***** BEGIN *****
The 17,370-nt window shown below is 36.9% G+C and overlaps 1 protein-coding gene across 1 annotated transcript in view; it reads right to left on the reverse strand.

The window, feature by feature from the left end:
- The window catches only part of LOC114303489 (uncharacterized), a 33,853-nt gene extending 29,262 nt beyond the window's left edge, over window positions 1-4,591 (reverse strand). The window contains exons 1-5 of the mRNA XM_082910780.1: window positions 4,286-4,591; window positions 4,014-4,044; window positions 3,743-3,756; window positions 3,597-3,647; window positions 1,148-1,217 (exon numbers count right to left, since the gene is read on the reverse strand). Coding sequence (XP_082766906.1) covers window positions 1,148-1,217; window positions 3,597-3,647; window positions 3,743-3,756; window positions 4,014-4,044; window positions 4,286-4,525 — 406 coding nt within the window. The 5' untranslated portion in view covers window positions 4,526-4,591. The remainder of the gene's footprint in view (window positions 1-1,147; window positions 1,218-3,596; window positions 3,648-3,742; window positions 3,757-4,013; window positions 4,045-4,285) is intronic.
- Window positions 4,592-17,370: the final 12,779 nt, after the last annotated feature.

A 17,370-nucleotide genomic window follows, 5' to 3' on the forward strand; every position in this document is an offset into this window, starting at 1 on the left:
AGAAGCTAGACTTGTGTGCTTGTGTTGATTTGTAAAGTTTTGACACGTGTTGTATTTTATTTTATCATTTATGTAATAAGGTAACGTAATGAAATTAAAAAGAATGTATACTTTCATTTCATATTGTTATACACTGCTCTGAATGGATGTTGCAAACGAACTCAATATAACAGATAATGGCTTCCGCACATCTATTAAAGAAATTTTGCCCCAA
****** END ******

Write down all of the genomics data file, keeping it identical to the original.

The 17,370-nt window shown below is 36.9% G+C and overlaps 1 protein-coding gene across 1 annotated transcript in view; it reads right to left on the reverse strand.

The window, feature by feature from the left end:
- The window catches only part of LOC114303489 (uncharacterized), a 33,853-nt gene extending 29,262 nt beyond the window's left edge, over window positions 1-4,591 (reverse strand). The window contains exons 1-5 of the mRNA XM_082910780.1: window positions 4,286-4,591; window positions 4,014-4,044; window positions 3,743-3,756; window positions 3,597-3,647; window positions 1,148-1,217 (exon numbers count right to left, since the gene is read on the reverse strand). Coding sequence (XP_082766906.1) covers window positions 1,148-1,217; window positions 3,597-3,647; window positions 3,743-3,756; window positions 4,014-4,044; window positions 4,286-4,525 — 406 coding nt within the window. The 5' untranslated portion in view covers window positions 4,526-4,591. The remainder of the gene's footprint in view (window positions 1-1,147; window positions 1,218-3,596; window positions 3,648-3,742; window positions 3,757-4,013; window positions 4,045-4,285) is intronic.
- Window positions 4,592-17,370: the final 12,779 nt, after the last annotated feature.

A 17,370-nucleotide genomic window follows, 5' to 3' on the forward strand; every position in this document is an offset into this window, starting at 1 on the left:
AGAAGCTAGACTTGTGTGCTTGTGTTGATTTGTAAAGTTTTGACACGTGTTGTATTTTATTTTATCATTTATGTAATAAGGTAACGTAATGAAATTAAAAAGAATGTATACTTTCATTTCATATTGTTATACACTGCTCTGAATGGATGTTGCAAACGAACTCAATATAACAGATAATGGCTTCCGCACATCTATTAAAGAAATTTTGCCCCAA